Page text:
Know Your Rights as a Transgender or Gender Non-Conforming (TGNC) Immigrant.
Trans Immigrant Defense Effort
- Don’t rely on past immigration consultations to decide to self-deport or to apply for immigration relief. CALL TIDE 510-587-9670. Many TGNC people are told they do not have immigration options, but they may not have screened for all immigration options. LGBT people may be eligible for asylum, withholding, convention against torture relief, U-visa (victims of crime) and T-visa (victims of trafficking), among others. If you are detained by ICE and do not make it clear you want to speak to an attorney and are a victim of a crime or trafficking you may simply be deported.
- Be prepared for contact with ICE. Be aware of address history and/or work addresses that the Department of Homeland Security (DHS) has. Make photocopies them to a US citizen friend. If you have had interaction with immigration before, and have been issued an A number, make sure a trusted US Citizen person knows your A number. Make a plan for children who may be left behind. If you have an attorney, make sure a friend or family member contacts your attorney if you are picked up by ICE. If you have ever been arrested, give a US citizen friend a copy of your criminal documents and your attorney’s number if you feel comfortable.
- Do not carry your foreign passport or any identification from your country of origin. If asked where you are from or where you were born, say “I want to talk to a lawyer.” Do not give ICE fake documents.
- Do not open the door without seeing a warrant. ICE is allowed to lie to you to get into your home. If ICE knocks, do not open the door. ICE needs a warrant signed by a judge in order to enter your home. If ICE says that they have a warrant, ask them to pass the warrant under the door before opening it. ICE may pretend to be the police and say that they need help, that they are investigating a case, or that they need to verify someone’s identity. DO NOT CONSENT TO ENTRY or open the door without a warrant.
- Be prepared and expect ICE agents/police will enter without a warrant and be aggressive. They may also misgender you and say something offensive about your gender expression, body and sexual orientation. Do not react or respond other than saying you do not consent to them entering and you need to talk to a lawyer.
- Do not lie to ICE or give ICE fake documents. It is best to STAY SILENT in these situations rather than to lie. Lying to ICE or giving ICE fake documents could get you deported. You do not have to answer any questions. You can say that you would like to speak with your lawyer.
- Do not sign anything for ICE. ICE can lie to you or may try to confuse you in order for you to sign a consent to deport you. Ask to speak with your lawyer before you sign anything.
- Keep your immigration papers close. If you have an immigration application pending, like asylum, keep the paper close to you so you can show the agent and explain that you have an immigration attorney and an application pending.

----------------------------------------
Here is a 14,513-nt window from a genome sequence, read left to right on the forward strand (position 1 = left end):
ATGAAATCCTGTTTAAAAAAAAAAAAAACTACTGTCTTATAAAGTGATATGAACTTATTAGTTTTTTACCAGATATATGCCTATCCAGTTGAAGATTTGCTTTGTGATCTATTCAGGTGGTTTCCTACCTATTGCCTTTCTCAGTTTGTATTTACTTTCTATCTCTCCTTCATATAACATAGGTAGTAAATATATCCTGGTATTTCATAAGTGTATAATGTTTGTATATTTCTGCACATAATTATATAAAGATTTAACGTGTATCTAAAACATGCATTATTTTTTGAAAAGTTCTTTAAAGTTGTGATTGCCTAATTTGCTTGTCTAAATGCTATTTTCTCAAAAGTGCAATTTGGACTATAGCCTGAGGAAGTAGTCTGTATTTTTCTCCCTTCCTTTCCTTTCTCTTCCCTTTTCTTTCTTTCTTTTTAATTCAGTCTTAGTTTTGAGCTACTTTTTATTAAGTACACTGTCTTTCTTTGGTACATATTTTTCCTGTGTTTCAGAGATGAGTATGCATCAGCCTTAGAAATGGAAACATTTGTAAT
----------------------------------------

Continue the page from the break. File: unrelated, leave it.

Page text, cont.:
- Do not resist arrest and comply with orders and try to stay as calm as possible. Once you are in the presence of ICE, ICE agents will view any type of movement as a possibility that you are looking or reaching for a weapon. If you need to get up and get something, explain what you are doing to ICE prior to moving.
- Expedited Removal = no meeting with a judge. If you fear persecution if deported, SPEAK UP. Tell the immigration officer you fear persecution. If you are subject to expedited removal you are not given the opportunity to see a judge. You will speak with an immigration officer. If you fear persecution in your home country because you are TGNC, you must say that when you are being interviewed by an immigration officer. You may have to say this several times: “I am afraid to go back to my country. I fear persecution and death because I am TGNC. I am requesting a credible fear interview.” You can also say: “I am a victim of crime or trafficking, I want to apply for a U or T visa,” if applicable.
- ICE can lie to you in detention. If someone tries to meet with you in jail or detention, and you did not know they were coming to speak with you, ask them for a business card. ICE can pretend to be friendly and on your side while you are in detention but later use the information you gave them against you.
- Remember badge numbers or physical description of officers. If officials misgender you, deny you medical attention, or verbally, physically, or sexually abuse you, try remember their badge number or physical description including the color of their uniform. If you are taking medication, keep a list of your medication with you so you can request the medication from ICE.
- Call TIDE 510-587-9670 after you’re detained. Once you are in detention, contact a friend or family member who can contact TIDE so we can keep track of where you are being held. You can also call the TIDE number: we receive collect calls and calls from jails and detention centers.
Possession of this document can not be used as evidence of a person’s immigration status in the United States.
Trans Immigrant Defense Effort